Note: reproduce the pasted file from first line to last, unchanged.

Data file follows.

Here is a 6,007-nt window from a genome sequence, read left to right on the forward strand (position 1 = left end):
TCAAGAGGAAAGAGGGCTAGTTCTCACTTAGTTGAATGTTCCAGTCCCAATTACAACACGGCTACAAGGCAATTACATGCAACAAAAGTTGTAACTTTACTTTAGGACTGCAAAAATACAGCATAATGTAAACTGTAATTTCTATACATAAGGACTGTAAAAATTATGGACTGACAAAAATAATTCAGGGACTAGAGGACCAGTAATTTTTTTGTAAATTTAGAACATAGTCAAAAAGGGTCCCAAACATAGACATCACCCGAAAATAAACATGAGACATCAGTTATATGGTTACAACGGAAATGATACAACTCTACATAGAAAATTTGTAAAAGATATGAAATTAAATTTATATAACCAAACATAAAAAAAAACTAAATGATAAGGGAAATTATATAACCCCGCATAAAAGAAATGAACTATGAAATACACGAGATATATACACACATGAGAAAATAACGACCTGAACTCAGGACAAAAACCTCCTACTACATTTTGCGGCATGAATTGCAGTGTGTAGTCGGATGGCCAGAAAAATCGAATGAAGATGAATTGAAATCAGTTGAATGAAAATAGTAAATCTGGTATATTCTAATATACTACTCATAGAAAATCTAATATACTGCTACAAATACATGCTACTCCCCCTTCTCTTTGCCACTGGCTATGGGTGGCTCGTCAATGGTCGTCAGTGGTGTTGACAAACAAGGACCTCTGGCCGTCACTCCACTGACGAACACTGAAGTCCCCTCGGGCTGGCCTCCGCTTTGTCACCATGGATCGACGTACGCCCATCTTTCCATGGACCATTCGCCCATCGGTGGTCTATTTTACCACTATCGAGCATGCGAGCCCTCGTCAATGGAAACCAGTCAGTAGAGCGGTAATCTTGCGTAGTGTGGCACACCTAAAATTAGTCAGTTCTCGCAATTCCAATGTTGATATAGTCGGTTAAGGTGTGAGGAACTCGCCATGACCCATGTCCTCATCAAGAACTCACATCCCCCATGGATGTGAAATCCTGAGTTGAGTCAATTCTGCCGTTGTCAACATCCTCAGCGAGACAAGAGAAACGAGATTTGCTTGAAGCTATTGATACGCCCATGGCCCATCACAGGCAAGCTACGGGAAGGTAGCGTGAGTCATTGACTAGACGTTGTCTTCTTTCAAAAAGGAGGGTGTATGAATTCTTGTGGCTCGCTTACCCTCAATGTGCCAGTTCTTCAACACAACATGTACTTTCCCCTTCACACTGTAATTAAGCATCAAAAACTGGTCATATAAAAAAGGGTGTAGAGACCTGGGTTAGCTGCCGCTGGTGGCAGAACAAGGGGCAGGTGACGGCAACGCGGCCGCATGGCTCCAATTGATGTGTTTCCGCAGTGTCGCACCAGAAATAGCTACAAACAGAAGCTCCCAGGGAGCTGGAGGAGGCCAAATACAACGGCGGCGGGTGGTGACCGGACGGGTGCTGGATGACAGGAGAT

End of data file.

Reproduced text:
Here is a 6,007-nt window from a genome sequence, read left to right on the forward strand (position 1 = left end):
TCAAGAGGAAAGAGGGCTAGTTCTCACTTAGTTGAATGTTCCAGTCCCAATTACAACACGGCTACAAGGCAATTACATGCAACAAAAGTTGTAACTTTACTTTAGGACTGCAAAAATACAGCATAATGTAAACTGTAATTTCTATACATAAGGACTGTAAAAATTATGGACTGACAAAAATAATTCAGGGACTAGAGGACCAGTAATTTTTTTGTAAATTTAGAACATAGTCAAAAAGGGTCCCAAACATAGACATCACCCGAAAATAAACATGAGACATCAGTTATATGGTTACAACGGAAATGATACAACTCTACATAGAAAATTTGTAAAAGATATGAAATTAAATTTATATAACCAAACATAAAAAAAAACTAAATGATAAGGGAAATTATATAACCCCGCATAAAAGAAATGAACTATGAAATACACGAGATATATACACACATGAGAAAATAACGACCTGAACTCAGGACAAAAACCTCCTACTACATTTTGCGGCATGAATTGCAGTGTGTAGTCGGATGGCCAGAAAAATCGAATGAAGATGAATTGAAATCAGTTGAATGAAAATAGTAAATCTGGTATATTCTAATATACTACTCATAGAAAATCTAATATACTGCTACAAATACATGCTACTCCCCCTTCTCTTTGCCACTGGCTATGGGTGGCTCGTCAATGGTCGTCAGTGGTGTTGACAAACAAGGACCTCTGGCCGTCACTCCACTGACGAACACTGAAGTCCCCTCGGGCTGGCCTCCGCTTTGTCACCATGGATCGACGTACGCCCATCTTTCCATGGACCATTCGCCCATCGGTGGTCTATTTTACCACTATCGAGCATGCGAGCCCTCGTCAATGGAAACCAGTCAGTAGAGCGGTAATCTTGCGTAGTGTGGCACACCTAAAATTAGTCAGTTCTCGCAATTCCAATGTTGATATAGTCGGTTAAGGTGTGAGGAACTCGCCATGACCCATGTCCTCATCAAGAACTCACATCCCCCATGGATGTGAAATCCTGAGTTGAGTCAATTCTGCCGTTGTCAACATCCTCAGCGAGACAAGAGAAACGAGATTTGCTTGAAGCTATTGATACGCCCATGGCCCATCACAGGCAAGCTACGGGAAGGTAGCGTGAGTCATTGACTAGACGTTGTCTTCTTTCAAAAAGGAGGGTGTATGAATTCTTGTGGCTCGCTTACCCTCAATGTGCCAGTTCTTCAACACAACATGTACTTTCCCCTTCACACTGTAATTAAGCATCAAAAACTGGTCATATAAAAAAGGGTGTAGAGACCTGGGTTAGCTGCCGCTGGTGGCAGAACAAGGGGCAGGTGACGGCAACGCGGCCGCATGGCTCCAATTGATGTGTTTCCGCAGTGTCGCACCAGAAATAGCTACAAACAGAAGCTCCCAGGGAGCTGGAGGAGGCCAAATACAACGGCGGCGGGTGGTGACCGGACGGGTGCTGGATGACAGGAGAT